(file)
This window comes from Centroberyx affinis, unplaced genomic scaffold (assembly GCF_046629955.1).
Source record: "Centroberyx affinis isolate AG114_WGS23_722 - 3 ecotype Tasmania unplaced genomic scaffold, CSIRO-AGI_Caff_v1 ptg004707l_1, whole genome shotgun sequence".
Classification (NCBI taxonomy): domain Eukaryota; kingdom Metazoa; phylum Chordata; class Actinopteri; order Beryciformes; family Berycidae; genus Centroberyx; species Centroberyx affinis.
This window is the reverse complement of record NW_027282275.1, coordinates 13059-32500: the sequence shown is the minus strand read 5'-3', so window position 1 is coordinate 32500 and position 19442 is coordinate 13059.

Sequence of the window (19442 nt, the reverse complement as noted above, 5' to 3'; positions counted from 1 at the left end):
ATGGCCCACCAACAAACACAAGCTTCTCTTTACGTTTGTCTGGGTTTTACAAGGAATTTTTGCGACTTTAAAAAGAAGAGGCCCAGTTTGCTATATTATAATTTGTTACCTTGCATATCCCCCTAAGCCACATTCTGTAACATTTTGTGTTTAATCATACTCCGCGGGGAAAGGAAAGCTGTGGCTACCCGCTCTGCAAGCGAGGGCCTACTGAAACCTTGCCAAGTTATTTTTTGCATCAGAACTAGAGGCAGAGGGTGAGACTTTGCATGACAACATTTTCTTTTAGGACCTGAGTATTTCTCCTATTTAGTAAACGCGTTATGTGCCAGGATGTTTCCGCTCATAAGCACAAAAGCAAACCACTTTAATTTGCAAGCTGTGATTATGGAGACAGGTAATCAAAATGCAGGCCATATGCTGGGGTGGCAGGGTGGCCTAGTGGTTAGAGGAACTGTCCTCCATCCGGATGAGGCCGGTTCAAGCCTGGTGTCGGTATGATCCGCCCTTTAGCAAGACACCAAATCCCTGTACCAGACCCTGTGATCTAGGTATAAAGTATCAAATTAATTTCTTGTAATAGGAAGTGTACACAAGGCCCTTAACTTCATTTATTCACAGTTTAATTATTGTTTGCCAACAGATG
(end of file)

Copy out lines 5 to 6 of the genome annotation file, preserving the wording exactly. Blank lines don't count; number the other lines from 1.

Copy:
Sequence of the window (19442 nt, the reverse complement as noted above, 5' to 3'; positions counted from 1 at the left end):
ATGGCCCACCAACAAACACAAGCTTCTCTTTACGTTTGTCTGGGTTTTACAAGGAATTTTTGCGACTTTAAAAAGAAGAGGCCCAGTTTGCTATATTATAATTTGTTACCTTGCATATCCCCCTAAGCCACATTCTGTAACATTTTGTGTTTAATCATACTCCGCGGGGAAAGGAAAGCTGTGGCTACCCGCTCTGCAAGCGAGGGCCTACTGAAACCTTGCCAAGTTATTTTTTGCATCAGAACTAGAGGCAGAGGGTGAGACTTTGCATGACAACATTTTCTTTTAGGACCTGAGTATTTCTCCTATTTAGTAAACGCGTTATGTGCCAGGATGTTTCCGCTCATAAGCACAAAAGCAAACCACTTTAATTTGCAAGCTGTGATTATGGAGACAGGTAATCAAAATGCAGGCCATATGCTGGGGTGGCAGGGTGGCCTAGTGGTTAGAGGAACTGTCCTCCATCCGGATGAGGCCGGTTCAAGCCTGGTGTCGGTATGATCCGCCCTTTAGCAAGACACCAAATCCCTGTACCAGACCCTGTGATCTAGGTATAAAGTATCAAATTAATTTCTTGTAATAGGAAGTGTACACAAGGCCCTTAACTTCATTTATTCACAGTTTAATTATTGTTTGCCAACAGATG